Sites & cities that bear the name of Konye-Urgench


Today in : Turkmenistan
First trace of activity : ca. 5th century B.C.E
Last trace of activity : today
Recorded names : Köneürgenç, Көнеүргенч, کهنه گرگانج, Kuhna Gurgānj, Old Gurgānj, Old Urgench, Urganj, Ürgenç, Urgench, Khwarezm capital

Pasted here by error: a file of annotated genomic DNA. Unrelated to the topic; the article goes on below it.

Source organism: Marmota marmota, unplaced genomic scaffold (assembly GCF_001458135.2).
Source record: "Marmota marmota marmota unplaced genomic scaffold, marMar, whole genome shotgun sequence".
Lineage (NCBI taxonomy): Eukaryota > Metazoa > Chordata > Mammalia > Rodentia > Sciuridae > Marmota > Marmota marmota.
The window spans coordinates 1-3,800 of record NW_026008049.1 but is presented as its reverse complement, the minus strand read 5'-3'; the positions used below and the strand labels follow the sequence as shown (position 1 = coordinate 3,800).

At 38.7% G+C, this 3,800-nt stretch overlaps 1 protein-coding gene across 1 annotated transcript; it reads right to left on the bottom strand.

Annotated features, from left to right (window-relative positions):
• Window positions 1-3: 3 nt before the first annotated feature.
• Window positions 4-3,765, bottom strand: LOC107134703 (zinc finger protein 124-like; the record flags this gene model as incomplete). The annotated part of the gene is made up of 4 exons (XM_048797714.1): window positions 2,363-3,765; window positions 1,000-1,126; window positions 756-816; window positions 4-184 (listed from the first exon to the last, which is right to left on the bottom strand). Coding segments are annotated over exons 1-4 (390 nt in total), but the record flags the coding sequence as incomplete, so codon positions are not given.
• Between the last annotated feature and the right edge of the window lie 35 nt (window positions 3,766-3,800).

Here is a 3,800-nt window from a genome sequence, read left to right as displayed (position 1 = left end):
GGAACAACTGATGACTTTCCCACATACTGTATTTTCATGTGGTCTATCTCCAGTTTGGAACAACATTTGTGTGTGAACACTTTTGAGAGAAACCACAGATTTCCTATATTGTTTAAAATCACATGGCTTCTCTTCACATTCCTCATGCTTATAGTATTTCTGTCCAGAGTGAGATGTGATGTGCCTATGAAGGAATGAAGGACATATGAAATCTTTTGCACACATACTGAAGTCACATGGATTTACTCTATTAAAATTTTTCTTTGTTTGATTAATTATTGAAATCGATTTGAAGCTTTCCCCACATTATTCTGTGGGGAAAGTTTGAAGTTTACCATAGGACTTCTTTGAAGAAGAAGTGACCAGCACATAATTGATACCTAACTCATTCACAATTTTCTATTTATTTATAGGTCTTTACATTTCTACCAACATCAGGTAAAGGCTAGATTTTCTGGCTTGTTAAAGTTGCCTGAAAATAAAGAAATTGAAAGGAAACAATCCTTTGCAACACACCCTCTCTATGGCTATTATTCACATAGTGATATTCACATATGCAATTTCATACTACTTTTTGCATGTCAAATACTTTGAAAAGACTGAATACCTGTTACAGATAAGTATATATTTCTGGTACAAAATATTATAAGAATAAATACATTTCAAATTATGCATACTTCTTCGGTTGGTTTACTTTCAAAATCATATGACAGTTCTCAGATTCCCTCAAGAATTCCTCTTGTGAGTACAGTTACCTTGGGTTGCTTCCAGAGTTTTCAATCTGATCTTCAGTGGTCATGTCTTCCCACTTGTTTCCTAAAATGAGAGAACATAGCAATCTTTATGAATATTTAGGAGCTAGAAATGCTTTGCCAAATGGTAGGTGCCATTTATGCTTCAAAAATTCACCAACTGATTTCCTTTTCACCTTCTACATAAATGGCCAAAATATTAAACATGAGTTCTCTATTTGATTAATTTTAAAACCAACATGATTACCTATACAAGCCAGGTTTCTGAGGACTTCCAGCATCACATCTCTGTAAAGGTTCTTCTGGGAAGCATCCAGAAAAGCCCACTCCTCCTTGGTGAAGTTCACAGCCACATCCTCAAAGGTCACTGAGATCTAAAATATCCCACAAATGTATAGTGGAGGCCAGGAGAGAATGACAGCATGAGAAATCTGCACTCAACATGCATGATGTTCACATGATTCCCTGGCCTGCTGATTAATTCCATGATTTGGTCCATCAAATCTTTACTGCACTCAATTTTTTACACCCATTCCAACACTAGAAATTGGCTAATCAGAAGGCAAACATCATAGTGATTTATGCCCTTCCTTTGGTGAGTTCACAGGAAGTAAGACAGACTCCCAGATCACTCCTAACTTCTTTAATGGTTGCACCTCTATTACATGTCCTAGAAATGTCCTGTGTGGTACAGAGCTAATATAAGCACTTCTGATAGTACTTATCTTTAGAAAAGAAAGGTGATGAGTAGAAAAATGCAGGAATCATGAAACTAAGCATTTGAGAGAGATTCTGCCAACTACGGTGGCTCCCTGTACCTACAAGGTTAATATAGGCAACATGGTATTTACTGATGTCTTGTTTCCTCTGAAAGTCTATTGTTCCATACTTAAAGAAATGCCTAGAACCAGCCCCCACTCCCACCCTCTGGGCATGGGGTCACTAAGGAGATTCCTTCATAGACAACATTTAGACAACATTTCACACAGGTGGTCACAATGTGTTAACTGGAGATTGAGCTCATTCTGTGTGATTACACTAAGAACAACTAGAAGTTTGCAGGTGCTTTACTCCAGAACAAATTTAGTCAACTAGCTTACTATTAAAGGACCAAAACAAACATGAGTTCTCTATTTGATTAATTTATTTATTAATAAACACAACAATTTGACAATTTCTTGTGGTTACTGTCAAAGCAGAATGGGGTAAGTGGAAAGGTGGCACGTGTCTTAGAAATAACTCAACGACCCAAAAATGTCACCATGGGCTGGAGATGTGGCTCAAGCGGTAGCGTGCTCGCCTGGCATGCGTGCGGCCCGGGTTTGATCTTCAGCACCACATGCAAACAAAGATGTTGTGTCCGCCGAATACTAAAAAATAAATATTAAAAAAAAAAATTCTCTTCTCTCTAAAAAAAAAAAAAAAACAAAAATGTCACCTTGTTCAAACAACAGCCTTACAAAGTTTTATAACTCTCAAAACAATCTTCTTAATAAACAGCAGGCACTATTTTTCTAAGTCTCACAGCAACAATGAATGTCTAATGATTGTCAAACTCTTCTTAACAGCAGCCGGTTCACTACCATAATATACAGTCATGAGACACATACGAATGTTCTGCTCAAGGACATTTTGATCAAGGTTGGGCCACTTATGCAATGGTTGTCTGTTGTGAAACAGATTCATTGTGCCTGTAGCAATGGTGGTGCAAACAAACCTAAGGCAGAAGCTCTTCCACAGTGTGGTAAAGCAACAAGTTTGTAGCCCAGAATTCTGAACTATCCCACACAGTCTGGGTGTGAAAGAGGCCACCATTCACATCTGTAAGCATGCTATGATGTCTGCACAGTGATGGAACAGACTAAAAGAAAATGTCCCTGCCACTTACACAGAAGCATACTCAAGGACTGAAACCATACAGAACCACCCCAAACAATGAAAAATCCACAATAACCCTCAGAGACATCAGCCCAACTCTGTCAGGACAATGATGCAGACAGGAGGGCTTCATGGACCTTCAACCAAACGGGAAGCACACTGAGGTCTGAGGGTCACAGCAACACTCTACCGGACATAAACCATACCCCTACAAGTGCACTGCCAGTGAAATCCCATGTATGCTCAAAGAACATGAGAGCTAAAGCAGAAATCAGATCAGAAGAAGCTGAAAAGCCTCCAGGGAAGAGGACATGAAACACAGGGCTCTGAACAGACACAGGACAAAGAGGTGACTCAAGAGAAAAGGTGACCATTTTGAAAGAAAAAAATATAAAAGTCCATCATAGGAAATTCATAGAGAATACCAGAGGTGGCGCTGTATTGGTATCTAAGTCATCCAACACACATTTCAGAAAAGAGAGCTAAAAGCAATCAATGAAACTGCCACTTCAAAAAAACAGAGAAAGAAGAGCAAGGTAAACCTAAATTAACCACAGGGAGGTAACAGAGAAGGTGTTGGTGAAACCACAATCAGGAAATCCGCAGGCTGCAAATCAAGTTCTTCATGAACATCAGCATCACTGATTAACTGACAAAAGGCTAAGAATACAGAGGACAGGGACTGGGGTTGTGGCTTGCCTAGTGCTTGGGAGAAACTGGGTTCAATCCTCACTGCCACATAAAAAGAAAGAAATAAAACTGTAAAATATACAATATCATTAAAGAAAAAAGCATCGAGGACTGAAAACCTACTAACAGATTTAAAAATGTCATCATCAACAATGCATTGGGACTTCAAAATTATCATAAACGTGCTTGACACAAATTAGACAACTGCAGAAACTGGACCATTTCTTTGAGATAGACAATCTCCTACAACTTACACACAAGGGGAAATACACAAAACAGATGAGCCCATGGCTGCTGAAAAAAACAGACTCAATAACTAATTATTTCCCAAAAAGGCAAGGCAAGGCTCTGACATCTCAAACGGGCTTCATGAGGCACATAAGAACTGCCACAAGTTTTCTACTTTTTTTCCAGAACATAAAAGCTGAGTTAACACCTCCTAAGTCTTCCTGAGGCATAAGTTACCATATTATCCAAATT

Description : Konye-Urgench (Turkmen: Köneürgenç / Көнеүргенч; Persian Kuhna Gurgānj کهنه گرگانج) – Old Gurgānj also known as Old Urgench or Urganj, is a municipality of about 30,000 inhabitants in north Turkmenistan, just south from its border with Uzbekistan. It is the site of the ancient town of Ürgenç (Urgench), which contains the ruins of the capital of Khwarazm, a part of the Achaemenid Empire. Its inhabitants deserted the town in the 1700s in order to develop a new settlement, and Kunya-Urgench has remained undisturbed ever since. In 2005, the ruins of Old Urgench were inscribed on the UNESCO List of World Heritage Sites. The exact dates when Kunya-Urgench was founded remain uncertain, but archaeological finds at the Kyrkmolla Hill (one of the main fortresses at the site) reveal that the town already had a strong structure in the 5th and 4th centuries BC. Some of the earliest records show that Khwarezm was conquered by the Arabs in 712, and Kunya-Urgench was given the Arabic name "Gurgandj". The city rose to prominence between the 10th and 14th centuries as the Khwarezmian capital, and as an important trading centre, competing in fame and population with many other Central Asian cities, such as Bukhara. It had become highly prosperous due to its strategic location on the main trade routes from the south to the north, and the west to the east, vastly contributing to the development of science and culture in Central Asia. According to an 1893 writer Djordjania or Jorjania was the "second capital" of the country. It was on the Wadak canal which seems to be the east end of the Kunya-Darya which seems to be the river bed that now leads to the Sarykamysh Lake. Just east of the town was a dam that irrigated the area and blocked the flow of the Oxus into the Caspian Sea. In 1220 both town and dam were destroyed by the Mongols and the surrounding area became a marsh. Konya-Urgench was soon built on or near the site of Jorjania. In 1221, Genghis Khan destroyed the city in the Mongol invasion of Central Asia, in what is considered to be one of the bloodiest massacres in human history. Despite the devastating effects of the invasion, the city was revived and it regained its previous status. It was described by the 14th-century Berber traveller Ibn Battuta as "the largest, greatest, most beautiful and most important city of the Turks. It has fine bazaars and broad streets, a great number of buildings and abundance of commodities". In 1373, Timur attacked Khwarezm, and its ruler Yusef Sufi of the Sufi Dynasty surrendered to Timur. In 1379, Yusef Sufi rebelled against Timur, who sacked Urgench, and Yusef Sufi was killed. In 1388, the Sufi dynasty of Urgench again revolted against Timur; this time Timur razed Urgench to the ground and massacred its population, destroyed the city's irrigation system, and had barley planted over the ground where the city had once stood, leaving only one mosque standing. This, coupled with the sudden change of the Amu-Darya River's course, constituted the beginning of Kunya-Urgench's decline until the 16th century, when it was replaced as a regional capital by Khiva and was ultimately abandoned. The area was later inhabited by the Turkmen people from the early 19th century, but they mostly developed outside the old town, utilising the latter as a graveyard. However, this use has now stopped, and efforts have been made to remove the decaying grave stones that can be encountered at the site. The new town of Urgench was developed to the southeast, in present-day Uzbekistan. Some of the first archeological research on the old city site was conducted by Alexander Yakubovsky in 1929.

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